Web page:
Keyword: neutronstar

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  • Astronomy Picture of the Day -- M1: The Crab Nebula

    11/23/2014 11:14:59 AM PST · by SunkenCiv · 16 replies
    NASA ^ | November 21, 2014 | (see photo credit)
    Explanation: The Crab Nebula is cataloged as M1, the first object on Charles Messier's famous 18th century list of things which are not comets. In fact, the Crab is now known to be a supernova remnant, debris from the death explosion of a massive star, witnessed by astronomers in the year 1054. This sharp, ground-based telescopic view uses narrowband data to track emission from ionized oxygen and hydrogen atoms (in blue and red) and explore the tangled filaments within the still expanding cloud. One of the most exotic objects known to modern astronomers, the Crab Pulsar, a neutron star spinning...
  • The Sun: A Great Ball of Iron?

    07/17/2002 11:33:32 PM PDT · by per loin · 66 replies · 680+ views
    Science Daily
    Source:   University Of Missouri-Rolla (http://www.umr.edu) Date:   Posted 7/17/2002 The Sun: A Great Ball Of Iron? For years, scientists have assumed that the sun is an enormous mass of hydrogen. But in a paper presented before the American Astronomical Society, Dr. Oliver Manuel, a professor of nuclear chemistry at UMR, says iron, not hydrogen, is the sun's most abundant element. Manuel claims that hydrogen fusion creates some of the sun's heat, as hydrogen -- the lightest of all elements -- moves to the sun's surface. But most of the heat comes from the core of an exploded supernova...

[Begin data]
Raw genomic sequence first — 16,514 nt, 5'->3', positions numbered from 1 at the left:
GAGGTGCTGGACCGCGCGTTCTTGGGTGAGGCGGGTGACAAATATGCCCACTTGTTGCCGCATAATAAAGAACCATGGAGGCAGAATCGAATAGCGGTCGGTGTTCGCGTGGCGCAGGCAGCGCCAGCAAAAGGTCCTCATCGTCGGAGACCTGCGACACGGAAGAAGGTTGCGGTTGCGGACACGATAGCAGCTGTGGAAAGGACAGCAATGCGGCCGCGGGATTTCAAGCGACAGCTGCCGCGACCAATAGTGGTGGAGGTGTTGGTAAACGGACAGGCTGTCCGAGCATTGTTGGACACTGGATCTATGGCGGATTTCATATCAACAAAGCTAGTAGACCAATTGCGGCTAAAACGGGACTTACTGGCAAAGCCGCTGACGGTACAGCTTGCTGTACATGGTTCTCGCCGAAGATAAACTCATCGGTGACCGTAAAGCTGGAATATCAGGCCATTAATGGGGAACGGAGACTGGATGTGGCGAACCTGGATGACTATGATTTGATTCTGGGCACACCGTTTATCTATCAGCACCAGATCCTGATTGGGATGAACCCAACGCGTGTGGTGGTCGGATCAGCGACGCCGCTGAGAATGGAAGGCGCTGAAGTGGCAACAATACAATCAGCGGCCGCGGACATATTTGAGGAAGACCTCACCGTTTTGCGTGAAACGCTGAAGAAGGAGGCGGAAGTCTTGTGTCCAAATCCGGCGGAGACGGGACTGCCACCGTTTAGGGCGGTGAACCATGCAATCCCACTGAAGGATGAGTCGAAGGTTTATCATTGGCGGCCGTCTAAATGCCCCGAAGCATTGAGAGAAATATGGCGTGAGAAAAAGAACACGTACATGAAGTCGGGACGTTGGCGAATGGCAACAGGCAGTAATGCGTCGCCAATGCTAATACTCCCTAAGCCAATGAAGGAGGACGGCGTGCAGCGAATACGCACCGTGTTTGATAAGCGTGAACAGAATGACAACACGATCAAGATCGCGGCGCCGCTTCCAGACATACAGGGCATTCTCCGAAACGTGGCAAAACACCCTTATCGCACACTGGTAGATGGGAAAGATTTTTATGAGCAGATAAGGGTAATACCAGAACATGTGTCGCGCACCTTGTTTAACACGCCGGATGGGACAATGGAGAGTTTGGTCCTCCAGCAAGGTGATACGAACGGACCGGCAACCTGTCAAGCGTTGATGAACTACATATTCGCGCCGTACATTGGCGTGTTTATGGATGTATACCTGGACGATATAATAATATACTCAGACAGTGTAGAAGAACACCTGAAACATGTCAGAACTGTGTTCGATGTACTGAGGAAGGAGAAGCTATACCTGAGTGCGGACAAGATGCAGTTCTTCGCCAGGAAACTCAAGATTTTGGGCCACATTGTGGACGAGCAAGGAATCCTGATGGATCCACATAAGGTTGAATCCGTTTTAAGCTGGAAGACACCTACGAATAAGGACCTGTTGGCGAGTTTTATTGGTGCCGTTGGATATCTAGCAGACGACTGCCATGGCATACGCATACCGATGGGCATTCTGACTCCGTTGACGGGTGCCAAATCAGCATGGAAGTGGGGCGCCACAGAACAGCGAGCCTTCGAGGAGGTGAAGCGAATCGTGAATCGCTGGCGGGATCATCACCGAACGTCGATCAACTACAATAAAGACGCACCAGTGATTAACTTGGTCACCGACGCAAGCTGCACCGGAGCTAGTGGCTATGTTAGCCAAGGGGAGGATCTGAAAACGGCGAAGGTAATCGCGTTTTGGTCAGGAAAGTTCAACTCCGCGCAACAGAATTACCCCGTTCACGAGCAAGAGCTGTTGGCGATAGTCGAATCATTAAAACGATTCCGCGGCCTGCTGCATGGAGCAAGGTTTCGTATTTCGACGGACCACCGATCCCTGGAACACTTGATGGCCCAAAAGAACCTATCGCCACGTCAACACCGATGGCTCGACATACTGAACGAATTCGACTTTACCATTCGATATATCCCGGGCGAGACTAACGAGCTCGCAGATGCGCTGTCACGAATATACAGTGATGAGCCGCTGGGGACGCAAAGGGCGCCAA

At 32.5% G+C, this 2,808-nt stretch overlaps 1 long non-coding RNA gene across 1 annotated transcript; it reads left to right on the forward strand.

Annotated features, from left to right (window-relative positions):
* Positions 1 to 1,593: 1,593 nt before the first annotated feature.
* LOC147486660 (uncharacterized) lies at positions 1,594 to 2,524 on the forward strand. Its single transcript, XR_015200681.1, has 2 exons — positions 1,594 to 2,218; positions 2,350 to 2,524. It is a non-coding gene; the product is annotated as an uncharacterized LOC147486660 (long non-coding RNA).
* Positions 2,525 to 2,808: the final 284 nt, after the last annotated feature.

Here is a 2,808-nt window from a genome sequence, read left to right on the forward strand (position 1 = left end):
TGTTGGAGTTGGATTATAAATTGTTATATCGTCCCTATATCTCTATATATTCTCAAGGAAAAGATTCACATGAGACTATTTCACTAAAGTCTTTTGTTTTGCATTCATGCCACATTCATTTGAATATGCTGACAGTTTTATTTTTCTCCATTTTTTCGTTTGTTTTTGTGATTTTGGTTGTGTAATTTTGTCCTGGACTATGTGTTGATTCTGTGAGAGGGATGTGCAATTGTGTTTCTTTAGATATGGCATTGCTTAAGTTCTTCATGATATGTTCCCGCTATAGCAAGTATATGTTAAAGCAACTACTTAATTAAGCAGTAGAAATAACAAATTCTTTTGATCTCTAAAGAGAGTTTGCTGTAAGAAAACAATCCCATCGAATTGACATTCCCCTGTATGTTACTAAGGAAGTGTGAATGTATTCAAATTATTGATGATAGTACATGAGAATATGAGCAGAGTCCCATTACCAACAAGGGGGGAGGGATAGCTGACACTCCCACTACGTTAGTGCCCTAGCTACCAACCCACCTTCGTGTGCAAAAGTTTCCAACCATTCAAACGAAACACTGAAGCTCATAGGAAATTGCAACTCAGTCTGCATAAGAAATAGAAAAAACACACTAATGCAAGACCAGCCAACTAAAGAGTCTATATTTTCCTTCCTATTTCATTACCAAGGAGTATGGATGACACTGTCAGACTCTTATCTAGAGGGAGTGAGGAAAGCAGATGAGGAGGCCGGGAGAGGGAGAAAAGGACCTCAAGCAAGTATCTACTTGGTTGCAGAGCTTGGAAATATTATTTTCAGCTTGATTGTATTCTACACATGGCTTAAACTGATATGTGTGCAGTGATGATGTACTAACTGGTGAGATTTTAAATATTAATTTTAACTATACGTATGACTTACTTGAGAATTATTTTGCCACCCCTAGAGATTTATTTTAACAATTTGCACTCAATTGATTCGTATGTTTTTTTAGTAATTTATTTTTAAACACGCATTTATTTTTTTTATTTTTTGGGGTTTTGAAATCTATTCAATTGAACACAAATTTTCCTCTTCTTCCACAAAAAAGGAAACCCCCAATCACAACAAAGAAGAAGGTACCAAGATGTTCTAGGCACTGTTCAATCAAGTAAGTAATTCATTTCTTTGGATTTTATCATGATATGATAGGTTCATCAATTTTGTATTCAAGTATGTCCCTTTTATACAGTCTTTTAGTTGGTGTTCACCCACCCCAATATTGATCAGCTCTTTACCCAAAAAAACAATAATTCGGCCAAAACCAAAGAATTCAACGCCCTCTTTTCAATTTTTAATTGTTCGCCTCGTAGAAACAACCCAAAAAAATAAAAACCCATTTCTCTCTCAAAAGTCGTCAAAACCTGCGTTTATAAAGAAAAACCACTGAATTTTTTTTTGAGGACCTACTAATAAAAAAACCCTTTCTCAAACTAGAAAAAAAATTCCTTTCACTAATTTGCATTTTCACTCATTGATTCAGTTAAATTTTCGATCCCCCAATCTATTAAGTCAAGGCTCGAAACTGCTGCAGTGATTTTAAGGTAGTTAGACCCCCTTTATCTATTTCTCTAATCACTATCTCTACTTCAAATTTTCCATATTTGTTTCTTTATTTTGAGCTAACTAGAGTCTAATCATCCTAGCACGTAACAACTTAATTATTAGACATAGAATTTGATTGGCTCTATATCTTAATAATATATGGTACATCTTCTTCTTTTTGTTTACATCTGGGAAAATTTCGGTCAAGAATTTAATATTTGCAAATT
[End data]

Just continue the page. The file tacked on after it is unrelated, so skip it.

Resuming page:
• Cosmic blast mystery solved in neutron star's intense death throes

    07/08/2013 11:01:40 AM PDT · by Ernest_at_the_Beach · 7 replies
    The Register ^ | 5th July 2013 | By Rik Myslewski in San Francisco,
    'As if millions of voices suddenly cried out in terror and were suddenly silenced' A pair of European astrophysicists believe they've solved the mystery of exceedingly bright, never-repeated flashes of radio waves that come to us from the distant past. The source of those brief, intense flashes can be defined in two ways, depending upon whether you'd prefer to look at the event as a death or a birth. "We suggest that a fast radio burst represents the final signal of a supramassive rotating neutron star that collapses to a black hole due to magnetic braking," write Heino Falcke of...
  • Astronomy Picture of the Day -- The Elusive Jellyfish Nebula

    01/09/2013 4:51:54 PM PST · by SunkenCiv · 9 replies
    NASA ^ | January 09, 2012 | (see photo credit)
    Explanation: Normally faint and elusive, the Jellyfish Nebula is caught in this alluring telescopic view. Drifting near bright star Eta Geminorum, at the foot of a celestial twin, the Jellyfish Nebula is seen dangling tentacles from the bright arcing ridge of emission left of center. In fact, the cosmic jellyfish is part of bubble-shaped supernova remnant IC 443, the expanding debris cloud from a massive star that exploded. Light from the explosion first reached planet Earth over 30,000 years ago. Like its cousin in astrophysical waters the Crab Nebula supernova remnant, IC 443 is known to harbor a neutron star,...